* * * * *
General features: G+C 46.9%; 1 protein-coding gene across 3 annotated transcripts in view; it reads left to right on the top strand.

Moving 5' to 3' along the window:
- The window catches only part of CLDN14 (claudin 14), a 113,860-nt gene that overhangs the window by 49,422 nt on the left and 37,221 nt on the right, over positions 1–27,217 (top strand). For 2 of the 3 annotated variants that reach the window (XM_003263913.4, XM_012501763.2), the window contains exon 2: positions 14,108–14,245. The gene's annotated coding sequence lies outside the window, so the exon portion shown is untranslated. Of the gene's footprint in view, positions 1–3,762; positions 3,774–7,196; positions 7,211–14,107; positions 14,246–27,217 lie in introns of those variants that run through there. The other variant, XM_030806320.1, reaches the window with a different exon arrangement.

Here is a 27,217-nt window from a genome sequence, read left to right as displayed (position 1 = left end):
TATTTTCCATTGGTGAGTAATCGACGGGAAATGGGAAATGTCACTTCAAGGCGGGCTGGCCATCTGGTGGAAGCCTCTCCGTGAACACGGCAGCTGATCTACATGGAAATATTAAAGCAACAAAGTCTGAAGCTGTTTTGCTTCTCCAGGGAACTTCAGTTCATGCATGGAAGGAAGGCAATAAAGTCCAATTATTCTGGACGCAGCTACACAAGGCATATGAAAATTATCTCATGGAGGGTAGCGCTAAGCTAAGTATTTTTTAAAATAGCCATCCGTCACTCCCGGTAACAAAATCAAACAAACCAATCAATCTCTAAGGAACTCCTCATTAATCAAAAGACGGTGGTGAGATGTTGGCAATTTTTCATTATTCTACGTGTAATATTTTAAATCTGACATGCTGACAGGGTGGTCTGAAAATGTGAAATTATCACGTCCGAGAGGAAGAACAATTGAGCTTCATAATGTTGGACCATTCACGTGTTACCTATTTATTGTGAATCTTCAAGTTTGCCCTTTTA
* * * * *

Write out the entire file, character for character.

General features: G+C 46.9%; 1 protein-coding gene across 3 annotated transcripts in view; it reads left to right on the top strand.

Moving 5' to 3' along the window:
- The window catches only part of CLDN14 (claudin 14), a 113,860-nt gene that overhangs the window by 49,422 nt on the left and 37,221 nt on the right, over positions 1–27,217 (top strand). For 2 of the 3 annotated variants that reach the window (XM_003263913.4, XM_012501763.2), the window contains exon 2: positions 14,108–14,245. The gene's annotated coding sequence lies outside the window, so the exon portion shown is untranslated. Of the gene's footprint in view, positions 1–3,762; positions 3,774–7,196; positions 7,211–14,107; positions 14,246–27,217 lie in introns of those variants that run through there. The other variant, XM_030806320.1, reaches the window with a different exon arrangement.

Here is a 27,217-nt window from a genome sequence, read left to right as displayed (position 1 = left end):
TATTTTCCATTGGTGAGTAATCGACGGGAAATGGGAAATGTCACTTCAAGGCGGGCTGGCCATCTGGTGGAAGCCTCTCCGTGAACACGGCAGCTGATCTACATGGAAATATTAAAGCAACAAAGTCTGAAGCTGTTTTGCTTCTCCAGGGAACTTCAGTTCATGCATGGAAGGAAGGCAATAAAGTCCAATTATTCTGGACGCAGCTACACAAGGCATATGAAAATTATCTCATGGAGGGTAGCGCTAAGCTAAGTATTTTTTAAAATAGCCATCCGTCACTCCCGGTAACAAAATCAAACAAACCAATCAATCTCTAAGGAACTCCTCATTAATCAAAAGACGGTGGTGAGATGTTGGCAATTTTTCATTATTCTACGTGTAATATTTTAAATCTGACATGCTGACAGGGTGGTCTGAAAATGTGAAATTATCACGTCCGAGAGGAAGAACAATTGAGCTTCATAATGTTGGACCATTCACGTGTTACCTATTTATTGTGAATCTTCAAGTTTGCCCTTTTA